Saturday, September 23, 2006

Neiwert's book review

Oy vey, what a week Sigmund Spot has had! It started last Saturday when . . . well, never mind. It was trying, but not all that interesting. That's why it's called a dog's life. Spot is sorry to have neglected you, boys and girls.

MNO loaned Sigmund Spot John Dean's Conservatives without a Conscience a few weeks ago. Some interviews and commentary about the book got Sigmund Spot thinking about the authoritarian personality again, and he was glad to have a chance to read the book.

There has been some good research on authoritarian leaders and followers since Siggy's groundbreaking work with Stanley Milgram many years ago, and John Dean provides a good summary of it.

Although Dean says many trenchant and alarming things, Siggy was left unsatisfied by the conclusions that Dean drew. Siggy figured out why when he read David Neiwert's review of Dean's book on Media Transparency. Spot has pitched Media Transparency before, but it is hands down Spot's favorite investigative journalism site. Hands down. Especially on church and state and other social conservatives' favorite issues.

Most of you probably know David Neiwert. He publishes the blog that has the big black and white fish on it. Please read the whole review, but Neiwert takes issue with Dean, who has a need to be the Republican apologist all the way in his book:
For all this insight, though, we are left with a larger conundrum: Where do we go from here? Conservatives Without Conscience drills so deeply into the personal realm that, by the time we reach the end, it becomes hard to raise our eyes up to see the larger political picture that emerges. Dean briefly touches on this when, late in the book, he describes how his studies of authoritarianism led him to also study fascism.

This step was perfectly logical, since the personal and social pathologies that he finds in the conservative movement also take a political form, and fascism is the consummate right-wing political pathology of the modern era. He describes studying Robert O. Paxton's landmark text, The Anatomy of Fascism, yet at the end he backs away:

Are we on the road to fascism? Clearly we are not on that road yet. But it
would not take much more misguided authoritarian leadership, or
thoughtless following of such leaders, to find ourselves there.

Yet in examining Paxton's book, it is difficult -- especially in
combination with the remarkable weight of the evidence and analysis
that Dean provides -- not to conclude differently. Paxton explains
that, as with personal pathologies, fascism consists not of a single
core belief or trait but of a constellation of them, and that real
fascism emerges when they coalesce. He provides a list of nine "mobilizing passions" that together create this constellation:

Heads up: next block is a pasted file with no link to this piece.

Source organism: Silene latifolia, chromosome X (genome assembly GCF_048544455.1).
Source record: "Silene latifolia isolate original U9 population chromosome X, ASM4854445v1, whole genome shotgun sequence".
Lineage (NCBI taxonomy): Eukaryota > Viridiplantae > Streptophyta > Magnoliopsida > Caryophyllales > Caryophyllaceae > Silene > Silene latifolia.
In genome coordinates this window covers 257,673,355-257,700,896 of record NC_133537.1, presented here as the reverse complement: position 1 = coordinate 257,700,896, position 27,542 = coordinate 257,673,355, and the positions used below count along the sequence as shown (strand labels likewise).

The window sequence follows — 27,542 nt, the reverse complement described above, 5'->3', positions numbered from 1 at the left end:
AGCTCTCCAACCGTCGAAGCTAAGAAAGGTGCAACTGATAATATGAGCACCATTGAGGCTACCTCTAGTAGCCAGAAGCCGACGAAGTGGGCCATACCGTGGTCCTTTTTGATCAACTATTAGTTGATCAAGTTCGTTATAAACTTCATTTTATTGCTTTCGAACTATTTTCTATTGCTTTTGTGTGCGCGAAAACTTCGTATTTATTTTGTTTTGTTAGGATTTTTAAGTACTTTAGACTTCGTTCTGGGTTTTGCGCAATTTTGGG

• A sense of overwhelming crisis beyond the reach of any traditional solutions;
  • The primacy of the group, toward which one has duties superior to every
    right, whether universal or individual, and the subordination of the
    individual to it;
  • The belief that one's group is a victim, a sentiment which justifies any action, without legal or moral limits, against the group's enemies, both internal and external;
  • Dread of the group's decline under the corrosive effect of individualistic liberalism, class conflict, and alien influences;
  • The need for closer integration of a purer community, by consent if possible, or by exclusionary violence if necessary;
  • The need for authority by natural leaders (always male), culminating in a
    national chief who alone is capable of incarnating the group's destiny;
  • The superiority of the leader's instincts over abstract and universal reason;
  • The beauty of violence and the efficacy of will, when they are devoted to the group's success;
  • The right of the chosen people to dominate others without restraint from any kind of human or divine law, right being decided by the sole criterion of the group's prowess in a Darwinian struggle.

Conservatives Without Conscience tends to demonstrate, actually, that we are indeed well on the road to fitting that description thoroughly. Dean's hesitation may well be due to the reality that the description does not fit completely (the conservative movement, beyond its war making, is not particularly violent yet, for instance, though violent rhetoric is becoming increasingly popular in its ranks), but it is hard not to see that the differences are dwindling daily.

So that's it, boys and girls. Dean refuses to draw the conclusion that his own evidence presents.

It's a compelling book, and Neiwert's review makes it even more so.

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